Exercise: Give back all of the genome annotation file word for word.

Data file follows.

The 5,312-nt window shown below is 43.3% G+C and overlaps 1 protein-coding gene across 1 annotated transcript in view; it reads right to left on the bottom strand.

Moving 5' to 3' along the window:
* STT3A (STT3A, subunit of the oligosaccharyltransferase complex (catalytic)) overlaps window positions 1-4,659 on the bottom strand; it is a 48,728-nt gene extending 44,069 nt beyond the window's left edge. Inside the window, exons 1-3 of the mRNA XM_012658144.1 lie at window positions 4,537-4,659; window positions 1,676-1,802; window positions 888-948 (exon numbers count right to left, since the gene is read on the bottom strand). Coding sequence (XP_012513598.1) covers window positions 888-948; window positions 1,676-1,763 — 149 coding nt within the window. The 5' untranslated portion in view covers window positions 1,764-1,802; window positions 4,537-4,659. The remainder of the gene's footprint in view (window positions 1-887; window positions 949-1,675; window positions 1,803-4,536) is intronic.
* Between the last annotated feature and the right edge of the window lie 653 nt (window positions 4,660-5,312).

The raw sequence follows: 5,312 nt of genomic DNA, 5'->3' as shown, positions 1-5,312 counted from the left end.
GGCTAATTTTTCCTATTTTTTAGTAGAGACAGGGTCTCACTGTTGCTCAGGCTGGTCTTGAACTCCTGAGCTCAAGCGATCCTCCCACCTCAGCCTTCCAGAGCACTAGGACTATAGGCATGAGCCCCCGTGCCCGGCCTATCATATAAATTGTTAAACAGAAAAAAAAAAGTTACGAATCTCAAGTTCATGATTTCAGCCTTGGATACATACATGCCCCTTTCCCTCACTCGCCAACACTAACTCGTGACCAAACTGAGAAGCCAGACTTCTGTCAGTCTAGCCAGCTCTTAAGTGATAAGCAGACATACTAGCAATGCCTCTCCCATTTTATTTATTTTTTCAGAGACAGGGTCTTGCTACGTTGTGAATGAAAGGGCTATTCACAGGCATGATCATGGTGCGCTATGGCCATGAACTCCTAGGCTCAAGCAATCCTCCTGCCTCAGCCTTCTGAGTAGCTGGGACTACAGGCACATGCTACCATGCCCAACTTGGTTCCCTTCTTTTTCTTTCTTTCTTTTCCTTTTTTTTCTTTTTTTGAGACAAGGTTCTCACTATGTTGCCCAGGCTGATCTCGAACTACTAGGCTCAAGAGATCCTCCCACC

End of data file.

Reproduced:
The 5,312-nt window shown below is 43.3% G+C and overlaps 1 protein-coding gene across 1 annotated transcript in view; it reads right to left on the bottom strand.

Moving 5' to 3' along the window:
* STT3A (STT3A, subunit of the oligosaccharyltransferase complex (catalytic)) overlaps window positions 1-4,659 on the bottom strand; it is a 48,728-nt gene extending 44,069 nt beyond the window's left edge. Inside the window, exons 1-3 of the mRNA XM_012658144.1 lie at window positions 4,537-4,659; window positions 1,676-1,802; window positions 888-948 (exon numbers count right to left, since the gene is read on the bottom strand). Coding sequence (XP_012513598.1) covers window positions 888-948; window positions 1,676-1,763 — 149 coding nt within the window. The 5' untranslated portion in view covers window positions 1,764-1,802; window positions 4,537-4,659. The remainder of the gene's footprint in view (window positions 1-887; window positions 949-1,675; window positions 1,803-4,536) is intronic.
* Between the last annotated feature and the right edge of the window lie 653 nt (window positions 4,660-5,312).

The raw sequence follows: 5,312 nt of genomic DNA, 5'->3' as shown, positions 1-5,312 counted from the left end.
GGCTAATTTTTCCTATTTTTTAGTAGAGACAGGGTCTCACTGTTGCTCAGGCTGGTCTTGAACTCCTGAGCTCAAGCGATCCTCCCACCTCAGCCTTCCAGAGCACTAGGACTATAGGCATGAGCCCCCGTGCCCGGCCTATCATATAAATTGTTAAACAGAAAAAAAAAAGTTACGAATCTCAAGTTCATGATTTCAGCCTTGGATACATACATGCCCCTTTCCCTCACTCGCCAACACTAACTCGTGACCAAACTGAGAAGCCAGACTTCTGTCAGTCTAGCCAGCTCTTAAGTGATAAGCAGACATACTAGCAATGCCTCTCCCATTTTATTTATTTTTTCAGAGACAGGGTCTTGCTACGTTGTGAATGAAAGGGCTATTCACAGGCATGATCATGGTGCGCTATGGCCATGAACTCCTAGGCTCAAGCAATCCTCCTGCCTCAGCCTTCTGAGTAGCTGGGACTACAGGCACATGCTACCATGCCCAACTTGGTTCCCTTCTTTTTCTTTCTTTCTTTTCCTTTTTTTTCTTTTTTTGAGACAAGGTTCTCACTATGTTGCCCAGGCTGATCTCGAACTACTAGGCTCAAGAGATCCTCCCACC